a strong stomach

  • 2002-09-26
In a healthy democracy, citizens should have access to a wide range of political views, no matter how silly or strange.

By that barometer, Latvia certainly qualifies. But a closer look at the cheap, pre-election populism that has dominated the campaigns of the mainstream and the fringe parties is not likely to make a disenchanted set of voters any more enthusiastic about their leaders.

Here are some of gimmicks we, and we presume most voters, have found hard to swallow:

---The Sacred....

White knight and savior Einars Repse is popular, so why talk about the dirty work of forming a government? And why did he ask for 1 million lats in donations as the price for his entering the ring? Well, it probably is easier to make headlines -- and votes -- by forcing his New Era party to swear an oath to country and creator at Riga's Dome Cathedral.

Ex-Economics Minister Ainars Slesers -- you're forgiven if you don't remember him -- is also on the Bible bandwagon with the Latvia's First Party, a group of clergymen. Slesers, for those who need a refresher, was last seen entering parliament on the right hand of that well-known Christian, Raimonds Pauls.

---....and the Profane...

After voters tossed him out four years ago, ex-Komsomol boss Ziedonis Cevers returned with the time-honored race card in hand. Happily, it seems his scare tactics and racist ads about black and brown refugees invading Latvia seem to have fallen flat.

---Men of the people

How to run against the government when you've been at the heart of it? For Latvia's Way and Fatherland and Freedom, the answer is simple: arm straight laced pols like Andris Berzins and Girts Kristovskis with shovels, send out to the field and, if possible, drape a Latvian flag from a nearby tree. At least it seems the Fatherlanders have finally realized that the "colonists" aren't going anywhere.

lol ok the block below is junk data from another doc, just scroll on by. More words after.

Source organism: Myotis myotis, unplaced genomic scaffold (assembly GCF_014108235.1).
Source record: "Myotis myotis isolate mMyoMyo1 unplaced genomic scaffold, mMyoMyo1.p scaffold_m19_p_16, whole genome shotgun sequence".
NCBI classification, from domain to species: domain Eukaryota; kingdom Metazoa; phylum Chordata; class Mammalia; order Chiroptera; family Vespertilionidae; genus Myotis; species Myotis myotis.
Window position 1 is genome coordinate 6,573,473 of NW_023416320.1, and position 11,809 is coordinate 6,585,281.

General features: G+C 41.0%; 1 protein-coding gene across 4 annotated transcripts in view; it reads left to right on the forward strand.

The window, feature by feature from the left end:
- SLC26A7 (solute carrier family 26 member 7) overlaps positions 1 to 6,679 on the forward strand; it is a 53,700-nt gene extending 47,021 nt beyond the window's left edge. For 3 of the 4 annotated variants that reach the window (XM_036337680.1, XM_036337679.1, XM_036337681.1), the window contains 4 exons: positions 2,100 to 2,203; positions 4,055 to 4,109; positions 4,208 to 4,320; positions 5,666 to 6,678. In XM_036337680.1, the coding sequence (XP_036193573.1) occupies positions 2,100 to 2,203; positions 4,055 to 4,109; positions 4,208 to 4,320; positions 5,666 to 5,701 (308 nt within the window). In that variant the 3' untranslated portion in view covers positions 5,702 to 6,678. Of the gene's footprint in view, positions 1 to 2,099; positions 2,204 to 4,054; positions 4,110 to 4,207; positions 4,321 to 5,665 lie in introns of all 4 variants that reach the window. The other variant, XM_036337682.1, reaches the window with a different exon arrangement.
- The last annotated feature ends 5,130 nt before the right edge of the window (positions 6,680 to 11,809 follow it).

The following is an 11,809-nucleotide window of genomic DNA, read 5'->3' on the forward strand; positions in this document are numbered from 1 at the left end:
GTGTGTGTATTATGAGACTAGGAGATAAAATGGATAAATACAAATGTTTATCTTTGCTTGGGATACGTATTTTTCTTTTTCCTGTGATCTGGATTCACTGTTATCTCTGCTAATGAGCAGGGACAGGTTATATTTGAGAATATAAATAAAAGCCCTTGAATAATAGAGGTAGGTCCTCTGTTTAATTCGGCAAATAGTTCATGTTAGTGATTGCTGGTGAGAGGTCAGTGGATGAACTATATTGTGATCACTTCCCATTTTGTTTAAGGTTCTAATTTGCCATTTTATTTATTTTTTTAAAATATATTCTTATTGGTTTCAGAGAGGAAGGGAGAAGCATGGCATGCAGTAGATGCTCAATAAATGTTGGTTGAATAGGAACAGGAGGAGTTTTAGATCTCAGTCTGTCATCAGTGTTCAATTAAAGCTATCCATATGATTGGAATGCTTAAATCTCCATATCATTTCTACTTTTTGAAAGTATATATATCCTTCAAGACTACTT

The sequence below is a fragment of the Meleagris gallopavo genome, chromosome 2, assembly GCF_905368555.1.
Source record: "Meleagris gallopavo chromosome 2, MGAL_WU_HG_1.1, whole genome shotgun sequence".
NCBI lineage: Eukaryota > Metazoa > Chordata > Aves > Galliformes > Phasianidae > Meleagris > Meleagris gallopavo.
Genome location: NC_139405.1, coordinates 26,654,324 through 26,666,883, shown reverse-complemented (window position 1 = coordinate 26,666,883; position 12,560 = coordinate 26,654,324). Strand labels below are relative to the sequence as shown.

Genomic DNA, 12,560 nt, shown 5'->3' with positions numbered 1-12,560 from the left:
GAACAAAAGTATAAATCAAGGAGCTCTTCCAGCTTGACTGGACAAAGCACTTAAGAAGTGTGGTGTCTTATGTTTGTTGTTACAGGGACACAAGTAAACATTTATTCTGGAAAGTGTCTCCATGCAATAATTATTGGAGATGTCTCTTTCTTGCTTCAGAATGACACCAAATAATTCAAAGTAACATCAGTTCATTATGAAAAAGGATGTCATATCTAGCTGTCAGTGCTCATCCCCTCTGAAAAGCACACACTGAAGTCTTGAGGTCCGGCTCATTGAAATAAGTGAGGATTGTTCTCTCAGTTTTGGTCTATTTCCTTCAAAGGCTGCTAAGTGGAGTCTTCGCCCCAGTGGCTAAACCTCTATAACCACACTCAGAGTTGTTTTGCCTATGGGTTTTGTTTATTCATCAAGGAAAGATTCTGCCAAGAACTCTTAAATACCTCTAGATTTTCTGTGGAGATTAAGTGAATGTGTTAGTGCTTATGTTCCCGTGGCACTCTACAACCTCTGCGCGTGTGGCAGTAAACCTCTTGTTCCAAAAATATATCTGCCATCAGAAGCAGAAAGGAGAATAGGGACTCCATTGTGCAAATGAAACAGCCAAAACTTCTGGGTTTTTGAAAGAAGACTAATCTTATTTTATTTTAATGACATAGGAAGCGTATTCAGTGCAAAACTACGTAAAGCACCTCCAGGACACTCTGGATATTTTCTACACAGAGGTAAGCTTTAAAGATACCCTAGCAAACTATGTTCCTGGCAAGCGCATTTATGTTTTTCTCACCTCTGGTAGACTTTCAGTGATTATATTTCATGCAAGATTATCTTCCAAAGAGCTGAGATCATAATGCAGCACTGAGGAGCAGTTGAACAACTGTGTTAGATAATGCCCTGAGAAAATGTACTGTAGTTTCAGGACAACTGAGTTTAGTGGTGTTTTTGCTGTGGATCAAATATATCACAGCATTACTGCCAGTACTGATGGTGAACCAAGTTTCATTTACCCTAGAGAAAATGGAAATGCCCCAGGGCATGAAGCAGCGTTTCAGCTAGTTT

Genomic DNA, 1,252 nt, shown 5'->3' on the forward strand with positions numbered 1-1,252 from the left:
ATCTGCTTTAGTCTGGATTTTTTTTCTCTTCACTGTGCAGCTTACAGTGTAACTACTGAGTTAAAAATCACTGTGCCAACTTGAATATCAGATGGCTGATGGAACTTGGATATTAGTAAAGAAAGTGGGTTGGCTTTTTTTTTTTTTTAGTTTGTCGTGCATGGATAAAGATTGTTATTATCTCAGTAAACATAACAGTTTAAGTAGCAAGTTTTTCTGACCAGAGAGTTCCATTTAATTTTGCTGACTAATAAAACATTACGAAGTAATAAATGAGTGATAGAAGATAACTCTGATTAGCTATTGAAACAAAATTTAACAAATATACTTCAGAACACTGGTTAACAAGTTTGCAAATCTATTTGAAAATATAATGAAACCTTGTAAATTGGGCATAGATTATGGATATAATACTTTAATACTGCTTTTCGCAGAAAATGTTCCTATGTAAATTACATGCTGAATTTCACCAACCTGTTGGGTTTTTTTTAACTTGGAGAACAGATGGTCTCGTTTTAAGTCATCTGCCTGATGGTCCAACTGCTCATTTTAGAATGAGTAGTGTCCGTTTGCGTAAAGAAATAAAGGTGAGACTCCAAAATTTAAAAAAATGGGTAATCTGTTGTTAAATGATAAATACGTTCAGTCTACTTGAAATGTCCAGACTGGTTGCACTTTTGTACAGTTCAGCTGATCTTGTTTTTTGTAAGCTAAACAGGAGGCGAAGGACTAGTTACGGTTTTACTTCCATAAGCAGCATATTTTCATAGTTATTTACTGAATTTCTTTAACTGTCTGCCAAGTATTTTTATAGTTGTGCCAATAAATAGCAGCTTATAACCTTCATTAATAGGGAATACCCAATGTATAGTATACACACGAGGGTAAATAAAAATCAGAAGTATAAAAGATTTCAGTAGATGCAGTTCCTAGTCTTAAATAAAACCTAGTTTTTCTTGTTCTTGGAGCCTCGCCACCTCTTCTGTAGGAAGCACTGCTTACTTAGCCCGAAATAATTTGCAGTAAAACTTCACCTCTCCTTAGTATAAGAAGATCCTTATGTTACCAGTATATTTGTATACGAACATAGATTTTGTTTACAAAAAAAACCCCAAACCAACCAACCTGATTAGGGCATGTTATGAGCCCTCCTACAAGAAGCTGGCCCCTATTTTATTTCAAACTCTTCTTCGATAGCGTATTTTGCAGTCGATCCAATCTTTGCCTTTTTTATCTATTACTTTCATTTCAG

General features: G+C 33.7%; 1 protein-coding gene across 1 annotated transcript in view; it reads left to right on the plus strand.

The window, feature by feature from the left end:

---Team players

Who said Andris Skele isn't a team player? But who can take seriously those super-serious campaign ads, with a pensive Skele being advised by Raimonds Pauls?

---Moscow calling

We thought Janis Jurkans had already hoodwinked enough ethnic Russian voters into believing his party actually has their interests at heart. Will sipping tea in the Kremlin with V.V. Putin himself really win him more? Call us optimists, but we think there are enough Russians here who might find this prank cause to abandon Jurkans for good.

---Big Brother

Ingrida Udre and Vilis Kristopans have obviously never read their Orwell - close-ups of their sinister-looking eyes are on posters for the Greens/ Farmers Union. Most Latvians, however, lived it. The farmers will probably have to learn the hard way.

---Forward into the past

The Social Welfare Party stands little chance of entering parliament. Maybe it has something to do with the horse-drawn campaign wagon they're using. They're against the EU and NATO, but they're all for returning to the good old days, when countries needn't have concerned themselves with the world beyond their borders.